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learning python part 3 (lists, dictionaries and tuples)

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#1 saeras


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Posted 13 February 2010 - 12:26 PM

In this tutorial i will try my best to go over lists, dictionaries and tuple. All of these are really powerful and shouldn't be looked over as they provide really useful tools that will speed up the coding process considerably. Let's get started then.

The best way to describe a list i guess is to show you how to create one.

#this will create an empty list.
list = []

#if you want to add an item to this list you use .append
#like this.
list.append('something you want in the list')

#your list now contains one item
#so if you try to check its length using len()
#then len should return 1

#and if you want to check the first item in the list
#you do so in this manner

#or if you simply want the whole list returned
#you just type its name

#most of the times youll want to assign
#serval values to a list at once.
list = ['hi', 'to', 12, variable]
#notice that strings are contained in either ' or ". While integers
#aren't contained in anything. And if you want to insert an variable
#you simply insert its name together with the other items.

Also lists are mutable objects which mean you can edit it. This is mostly what differs tuples and lists. Meaning an tuple cant be edited. Or well it can be edited just not as easy and if you need to edit an tuple you should have used a list instead.
Well to make lists more clearly here are some examples.

#this example will go through items in the list
#and print them out
list = [1, 2, 3, 4, 5]

for x in list:

#this example will append the values 1, 2, 3, 4, 5
#into an list
list = []

for x in range(1, 5):

Following I will explain some commands that you can use on a list

#starting with a list with some numbers in it
list = [1,2,3]

#Say you want to extend it with another list
b = [4,5,6]

#using .append() would make b into an item in list.
#would make list return [1,2,3,[4,5,6]]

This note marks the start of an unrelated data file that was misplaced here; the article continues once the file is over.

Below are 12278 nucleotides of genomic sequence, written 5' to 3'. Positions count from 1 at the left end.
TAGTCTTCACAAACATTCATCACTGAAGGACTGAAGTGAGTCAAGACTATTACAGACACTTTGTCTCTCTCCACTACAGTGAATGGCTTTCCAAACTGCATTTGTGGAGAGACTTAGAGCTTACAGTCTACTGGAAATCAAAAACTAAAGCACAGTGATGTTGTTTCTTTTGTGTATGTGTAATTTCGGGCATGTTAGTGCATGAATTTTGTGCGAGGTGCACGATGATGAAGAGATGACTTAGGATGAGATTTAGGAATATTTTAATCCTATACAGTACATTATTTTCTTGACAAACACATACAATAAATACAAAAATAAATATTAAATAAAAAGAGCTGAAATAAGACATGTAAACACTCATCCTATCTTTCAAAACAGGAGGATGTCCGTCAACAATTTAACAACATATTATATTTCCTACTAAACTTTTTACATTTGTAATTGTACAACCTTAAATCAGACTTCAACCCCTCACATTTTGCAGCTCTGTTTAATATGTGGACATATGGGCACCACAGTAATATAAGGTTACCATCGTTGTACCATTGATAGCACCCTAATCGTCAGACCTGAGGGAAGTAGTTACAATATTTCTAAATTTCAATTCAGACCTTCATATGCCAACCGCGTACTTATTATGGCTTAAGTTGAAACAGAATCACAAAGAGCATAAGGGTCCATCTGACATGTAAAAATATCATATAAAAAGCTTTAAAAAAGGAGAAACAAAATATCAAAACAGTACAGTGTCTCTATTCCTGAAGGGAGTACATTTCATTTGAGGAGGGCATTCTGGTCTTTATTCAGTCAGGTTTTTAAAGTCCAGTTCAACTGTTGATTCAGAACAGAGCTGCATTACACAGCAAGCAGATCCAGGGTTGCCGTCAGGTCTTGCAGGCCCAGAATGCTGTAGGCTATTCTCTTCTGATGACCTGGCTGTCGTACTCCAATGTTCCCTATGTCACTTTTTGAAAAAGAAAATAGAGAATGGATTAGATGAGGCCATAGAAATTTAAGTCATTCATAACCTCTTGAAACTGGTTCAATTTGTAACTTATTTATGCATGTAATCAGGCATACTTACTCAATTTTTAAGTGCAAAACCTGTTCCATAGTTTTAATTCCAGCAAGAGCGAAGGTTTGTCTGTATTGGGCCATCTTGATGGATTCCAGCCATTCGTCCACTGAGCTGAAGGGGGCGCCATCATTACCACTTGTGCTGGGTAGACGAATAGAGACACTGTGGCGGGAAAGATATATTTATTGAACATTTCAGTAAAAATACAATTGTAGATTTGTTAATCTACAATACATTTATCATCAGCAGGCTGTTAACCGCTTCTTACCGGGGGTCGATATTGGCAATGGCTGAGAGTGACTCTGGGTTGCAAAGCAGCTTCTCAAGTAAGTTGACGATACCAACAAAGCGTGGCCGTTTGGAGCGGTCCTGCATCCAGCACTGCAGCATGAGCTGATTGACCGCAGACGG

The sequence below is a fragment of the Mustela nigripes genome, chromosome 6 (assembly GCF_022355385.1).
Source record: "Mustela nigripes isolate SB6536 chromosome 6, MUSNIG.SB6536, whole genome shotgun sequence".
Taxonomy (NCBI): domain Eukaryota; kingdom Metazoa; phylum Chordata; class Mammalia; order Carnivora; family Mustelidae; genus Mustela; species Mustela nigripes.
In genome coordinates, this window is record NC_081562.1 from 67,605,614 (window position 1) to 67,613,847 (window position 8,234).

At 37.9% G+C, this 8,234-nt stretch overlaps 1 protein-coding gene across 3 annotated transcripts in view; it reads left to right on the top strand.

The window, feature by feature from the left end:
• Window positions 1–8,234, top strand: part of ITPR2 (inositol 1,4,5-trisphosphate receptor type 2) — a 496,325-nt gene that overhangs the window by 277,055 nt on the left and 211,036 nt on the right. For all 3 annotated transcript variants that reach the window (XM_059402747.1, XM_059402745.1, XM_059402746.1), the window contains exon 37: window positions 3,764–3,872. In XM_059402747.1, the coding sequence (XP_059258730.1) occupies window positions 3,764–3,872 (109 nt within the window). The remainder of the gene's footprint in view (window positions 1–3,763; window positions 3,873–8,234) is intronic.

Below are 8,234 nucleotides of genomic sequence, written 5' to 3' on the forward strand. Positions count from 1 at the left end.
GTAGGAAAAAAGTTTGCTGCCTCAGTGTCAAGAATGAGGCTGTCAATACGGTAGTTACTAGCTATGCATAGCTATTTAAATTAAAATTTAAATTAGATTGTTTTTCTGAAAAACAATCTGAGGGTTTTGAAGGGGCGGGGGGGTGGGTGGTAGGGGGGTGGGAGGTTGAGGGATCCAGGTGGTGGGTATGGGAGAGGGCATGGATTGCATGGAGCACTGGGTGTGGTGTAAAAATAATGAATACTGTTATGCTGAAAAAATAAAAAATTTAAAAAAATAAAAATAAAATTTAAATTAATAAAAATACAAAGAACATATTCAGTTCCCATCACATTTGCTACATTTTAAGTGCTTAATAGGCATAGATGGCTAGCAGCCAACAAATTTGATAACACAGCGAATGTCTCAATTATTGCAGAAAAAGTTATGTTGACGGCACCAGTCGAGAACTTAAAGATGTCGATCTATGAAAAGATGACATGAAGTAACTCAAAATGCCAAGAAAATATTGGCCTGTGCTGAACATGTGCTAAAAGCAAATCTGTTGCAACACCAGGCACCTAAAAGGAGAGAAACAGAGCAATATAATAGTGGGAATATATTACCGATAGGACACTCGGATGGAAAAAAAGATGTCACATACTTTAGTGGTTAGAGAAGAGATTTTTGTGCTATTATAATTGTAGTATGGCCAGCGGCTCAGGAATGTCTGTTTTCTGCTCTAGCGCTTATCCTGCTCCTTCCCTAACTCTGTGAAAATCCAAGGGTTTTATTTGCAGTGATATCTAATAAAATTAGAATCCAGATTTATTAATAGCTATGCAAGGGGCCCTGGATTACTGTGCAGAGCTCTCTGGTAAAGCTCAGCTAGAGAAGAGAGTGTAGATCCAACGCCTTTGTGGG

#meaning that b got nested into list

#instead you use .extend()
#this will make list return [1,2,3,4,5,6]

Using the same list all the time let's see the rest.
list.insert(i, x)
#Will insert x item into i index.

#Will remove the first occurrence of x if 
#there is no item x it will return a value error.

#will remove and return the item at 
#i index. If you skip writing out the i value 
#it will instead remove and return the last 
#item in the list.

#return the index of the first occurrence of x
#if x doesn't exist it will return an error

#return the number of times x appears in the list

List is quite the useful tool don't you think?

Next lets talk some about tuples. How i think about tuples are lists that are cut in stone. Meaning that once you describe a tuple you cannot change it.
You can change a tuple in the same manner you would use for example addition on integers.
a = (1, 2)
b = (3, 2)

a += b

This will create a new tuple also named a with the old a and b in it.

You can return a single item or the whole tuple in the same manner as you did with the list. That is using "[index]" or just typing it out in a whole.

#works in the same way as list.count(x)

#works in the same way as list.index(x)

Last but definitely not least we have dictionaries. I think I could spend a whole tutorial on elaborating the vast uses on dictionaries but I'm afraid i don't have all the time in the world so I will try and keep this somewhat short.

Dictionaries is pretty much what it sound like. As shown here

dict = {'Andreas':'something assigned to andreas'}
#now if i were to type
#it would return "'something assigned to andreas'"
#and if i would like to add another item to dict
#I could simply do this
dict['Another person'] = 'something assigned to another person'
#and if i would want to remove an item from dict
del dict['Another person']

Not so hard but definitely useful, say your creating an login system. Then you can store username and password together. and to get the password you would simply have to call the username.
The uses and commands of a dictionary doesn't end there but I will leave the rest to you or another tutorial.

This concludes part 3, I hope you have learned a lot about lists tuples and dictionaries and find them as useful as i do.

Feel anything have been left out? Had trouble with something? Or want something changed?
Post a comment about it and I will see what I can do.
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#2 Madhak


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Posted 04 March 2011 - 07:19 AM

Another good tutorial ... But when you say "you would simply have to call the username." Do you mean the
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